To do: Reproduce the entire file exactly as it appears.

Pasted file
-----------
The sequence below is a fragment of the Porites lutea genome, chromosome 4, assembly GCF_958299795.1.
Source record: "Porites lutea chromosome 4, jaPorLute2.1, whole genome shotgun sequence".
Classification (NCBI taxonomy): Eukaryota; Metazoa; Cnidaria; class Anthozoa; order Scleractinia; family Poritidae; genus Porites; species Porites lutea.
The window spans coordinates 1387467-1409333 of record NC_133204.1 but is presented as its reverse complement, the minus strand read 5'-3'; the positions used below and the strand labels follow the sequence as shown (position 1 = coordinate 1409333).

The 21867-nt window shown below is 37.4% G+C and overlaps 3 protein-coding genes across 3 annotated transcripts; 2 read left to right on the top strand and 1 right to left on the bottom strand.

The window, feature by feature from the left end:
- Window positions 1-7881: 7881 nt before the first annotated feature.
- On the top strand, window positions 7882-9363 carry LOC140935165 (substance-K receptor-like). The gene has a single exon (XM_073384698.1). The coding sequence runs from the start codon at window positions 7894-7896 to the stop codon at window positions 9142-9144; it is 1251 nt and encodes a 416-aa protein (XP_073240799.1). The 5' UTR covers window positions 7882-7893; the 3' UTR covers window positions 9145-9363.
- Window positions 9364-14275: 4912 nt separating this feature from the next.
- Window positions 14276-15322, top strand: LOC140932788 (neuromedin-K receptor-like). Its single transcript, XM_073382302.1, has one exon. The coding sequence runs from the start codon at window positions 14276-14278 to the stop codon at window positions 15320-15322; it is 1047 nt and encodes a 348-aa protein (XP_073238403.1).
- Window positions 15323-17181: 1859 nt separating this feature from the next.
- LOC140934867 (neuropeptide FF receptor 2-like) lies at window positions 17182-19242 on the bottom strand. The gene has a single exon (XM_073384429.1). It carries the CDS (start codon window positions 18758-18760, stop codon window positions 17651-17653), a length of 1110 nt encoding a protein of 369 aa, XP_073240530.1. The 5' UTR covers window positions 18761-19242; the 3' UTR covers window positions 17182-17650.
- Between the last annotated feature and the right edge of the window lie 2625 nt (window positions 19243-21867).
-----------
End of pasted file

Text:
The sequence below is a fragment of the Porites lutea genome, chromosome 4, assembly GCF_958299795.1.
Source record: "Porites lutea chromosome 4, jaPorLute2.1, whole genome shotgun sequence".
Classification (NCBI taxonomy): Eukaryota; Metazoa; Cnidaria; class Anthozoa; order Scleractinia; family Poritidae; genus Porites; species Porites lutea.
The window spans coordinates 1387467-1409333 of record NC_133204.1 but is presented as its reverse complement, the minus strand read 5'-3'; the positions used below and the strand labels follow the sequence as shown (position 1 = coordinate 1409333).

The 21867-nt window shown below is 37.4% G+C and overlaps 3 protein-coding genes across 3 annotated transcripts; 2 read left to right on the top strand and 1 right to left on the bottom strand.

The window, feature by feature from the left end:
- Window positions 1-7881: 7881 nt before the first annotated feature.
- On the top strand, window positions 7882-9363 carry LOC140935165 (substance-K receptor-like). The gene has a single exon (XM_073384698.1). The coding sequence runs from the start codon at window positions 7894-7896 to the stop codon at window positions 9142-9144; it is 1251 nt and encodes a 416-aa protein (XP_073240799.1). The 5' UTR covers window positions 7882-7893; the 3' UTR covers window positions 9145-9363.
- Window positions 9364-14275: 4912 nt separating this feature from the next.
- Window positions 14276-15322, top strand: LOC140932788 (neuromedin-K receptor-like). Its single transcript, XM_073382302.1, has one exon. The coding sequence runs from the start codon at window positions 14276-14278 to the stop codon at window positions 15320-15322; it is 1047 nt and encodes a 348-aa protein (XP_073238403.1).
- Window positions 15323-17181: 1859 nt separating this feature from the next.
- LOC140934867 (neuropeptide FF receptor 2-like) lies at window positions 17182-19242 on the bottom strand. The gene has a single exon (XM_073384429.1). It carries the CDS (start codon window positions 18758-18760, stop codon window positions 17651-17653), a length of 1110 nt encoding a protein of 369 aa, XP_073240530.1. The 5' UTR covers window positions 18761-19242; the 3' UTR covers window positions 17182-17650.
- Between the last annotated feature and the right edge of the window lie 2625 nt (window positions 19243-21867).